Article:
David says he will use his information skills to improve communications for the rides which often cover vast distances into remote areas, although this year’s ride goes to Tasmania, rather than centre of the country.
The 55-year-old Sydney rider has built two successful IT business and been consulting to the NSW Government.
He’s also au fait with charity work having consulted to the not-for-profit healthcare.
“I became involved with the Black Dog Ride in 2012 when I did my first 1-Day ride on the Central Coast in NSW,” David says.
“I did that ride and subsequent rides in the memory of my best mate who’d taken his own life when we were 38. (You can read his story here.)
“After the Uluru Ride, I hopped on a plane to the USA and did the Black Dog Ride across America and made a whole bunch of new mates from the West as we cut a swathe across North America and taught the Yanks a thing or three about how we roll Down Under.”
David was asked to coordinate the Penrith (NSW) 1-Dayer in 2016 and 2017 and the board last week appointed him CEO.
“When our founder Steve Andrews stepped aside earlier this year, it’d be fair to say that Black Dog Ride entered a period of uncertain future,” David says.
“Steve, after all, was the face of the Black Dog Ride and understandably many supporters, myself amongst them were concerned for the ride’s future.
“In reality, the Black Dog Ride is of course, so much more than just one man. It started with Steve but has become the result of the collective efforts of thousands of volunteers and coordinators around the country uniting under one banner and one message.”
Black Dog Ride plans
David says he wants to “consolidate and rebuild” the Australian operation as well as extend overseas ambitions, build on the success of the US ride in 2015.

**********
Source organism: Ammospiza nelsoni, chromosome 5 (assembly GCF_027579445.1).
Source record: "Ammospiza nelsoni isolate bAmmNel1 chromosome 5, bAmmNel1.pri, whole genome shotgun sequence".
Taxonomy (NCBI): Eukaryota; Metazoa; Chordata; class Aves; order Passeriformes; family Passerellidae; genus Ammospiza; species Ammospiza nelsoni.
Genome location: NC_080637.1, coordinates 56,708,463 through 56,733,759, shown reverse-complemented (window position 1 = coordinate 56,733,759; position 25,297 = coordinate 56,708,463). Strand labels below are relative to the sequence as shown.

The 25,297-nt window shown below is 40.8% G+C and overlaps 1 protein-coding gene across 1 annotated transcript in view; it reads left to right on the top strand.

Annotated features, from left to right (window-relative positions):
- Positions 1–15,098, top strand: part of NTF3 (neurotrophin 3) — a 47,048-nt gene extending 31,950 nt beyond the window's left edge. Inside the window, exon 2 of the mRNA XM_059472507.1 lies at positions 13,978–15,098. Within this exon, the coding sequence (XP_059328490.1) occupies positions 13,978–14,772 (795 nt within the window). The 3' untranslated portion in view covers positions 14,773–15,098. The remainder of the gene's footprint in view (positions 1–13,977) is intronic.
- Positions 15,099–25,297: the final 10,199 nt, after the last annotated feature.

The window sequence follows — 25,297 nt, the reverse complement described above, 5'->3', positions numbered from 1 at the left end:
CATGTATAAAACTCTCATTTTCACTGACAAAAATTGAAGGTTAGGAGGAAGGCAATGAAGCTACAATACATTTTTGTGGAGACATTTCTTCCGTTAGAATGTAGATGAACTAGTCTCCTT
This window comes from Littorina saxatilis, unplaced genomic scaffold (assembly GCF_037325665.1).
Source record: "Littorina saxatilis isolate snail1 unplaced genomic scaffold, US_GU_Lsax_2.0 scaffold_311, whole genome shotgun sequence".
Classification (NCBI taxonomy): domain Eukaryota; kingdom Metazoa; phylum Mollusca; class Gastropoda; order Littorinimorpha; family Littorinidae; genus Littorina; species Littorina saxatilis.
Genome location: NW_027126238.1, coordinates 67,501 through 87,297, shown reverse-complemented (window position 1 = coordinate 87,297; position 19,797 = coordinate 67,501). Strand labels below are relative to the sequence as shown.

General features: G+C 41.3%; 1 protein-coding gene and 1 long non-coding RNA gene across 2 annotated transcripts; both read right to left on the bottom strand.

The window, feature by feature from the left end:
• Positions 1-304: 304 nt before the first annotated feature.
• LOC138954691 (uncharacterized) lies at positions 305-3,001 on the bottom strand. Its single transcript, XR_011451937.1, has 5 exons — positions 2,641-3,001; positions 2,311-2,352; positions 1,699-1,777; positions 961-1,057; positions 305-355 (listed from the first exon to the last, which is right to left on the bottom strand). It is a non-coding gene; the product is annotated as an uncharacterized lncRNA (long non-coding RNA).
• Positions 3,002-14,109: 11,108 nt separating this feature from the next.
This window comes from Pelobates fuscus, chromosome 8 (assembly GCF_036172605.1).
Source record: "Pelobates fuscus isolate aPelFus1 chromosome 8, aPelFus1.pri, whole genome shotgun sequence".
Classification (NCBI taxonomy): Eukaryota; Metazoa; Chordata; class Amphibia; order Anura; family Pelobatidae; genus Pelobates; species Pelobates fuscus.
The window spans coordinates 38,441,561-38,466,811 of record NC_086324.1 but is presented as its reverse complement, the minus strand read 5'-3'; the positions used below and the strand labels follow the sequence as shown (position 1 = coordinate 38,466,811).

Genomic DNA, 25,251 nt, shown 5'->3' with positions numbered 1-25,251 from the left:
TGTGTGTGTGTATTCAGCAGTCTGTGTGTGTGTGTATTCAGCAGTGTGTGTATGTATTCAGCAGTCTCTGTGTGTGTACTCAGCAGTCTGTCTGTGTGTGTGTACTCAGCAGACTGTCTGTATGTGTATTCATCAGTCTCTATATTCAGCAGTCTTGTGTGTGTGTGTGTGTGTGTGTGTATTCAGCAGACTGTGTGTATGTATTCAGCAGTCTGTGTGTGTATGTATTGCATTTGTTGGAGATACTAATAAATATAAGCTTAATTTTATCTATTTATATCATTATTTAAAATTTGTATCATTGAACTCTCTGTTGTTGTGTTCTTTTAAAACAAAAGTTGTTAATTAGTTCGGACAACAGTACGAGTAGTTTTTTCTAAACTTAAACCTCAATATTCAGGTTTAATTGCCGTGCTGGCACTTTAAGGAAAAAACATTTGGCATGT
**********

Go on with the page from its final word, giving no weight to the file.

He also wants to improve support for the state and regional co-ordinators who are “the most important people in the organisation”.
“It’s their local networks, their persistence, and their dedication to a cause bigger than themselves that has made this organisation work so far; and they need to be supported,” he says.
David has been riding for more than 40 years with only a few short periods when he didn’t own a bike.
Highlights include a one of the first 1981 Suzuki 750 Katanas, a bevel-drive Ducati 900SS, a two-stroke RZ500 Yamaha and a Suzuki DR650 “warhorse”, minus electric start.
He now owns an ageing Triumph Speed Triple which he rode to the red centre, a BMW R 1200 GS which he will ride to Tassie later this year, a 1946 Nimbus Type C awaiting restoration in the shed and an old Postie bike he rides on his Putty Rd farm retreat.
“My pride and joy is an MV Agusta F4,” he says.
“It’s the one that I turn around and sneak a lingering look at as I walk out of the garage.”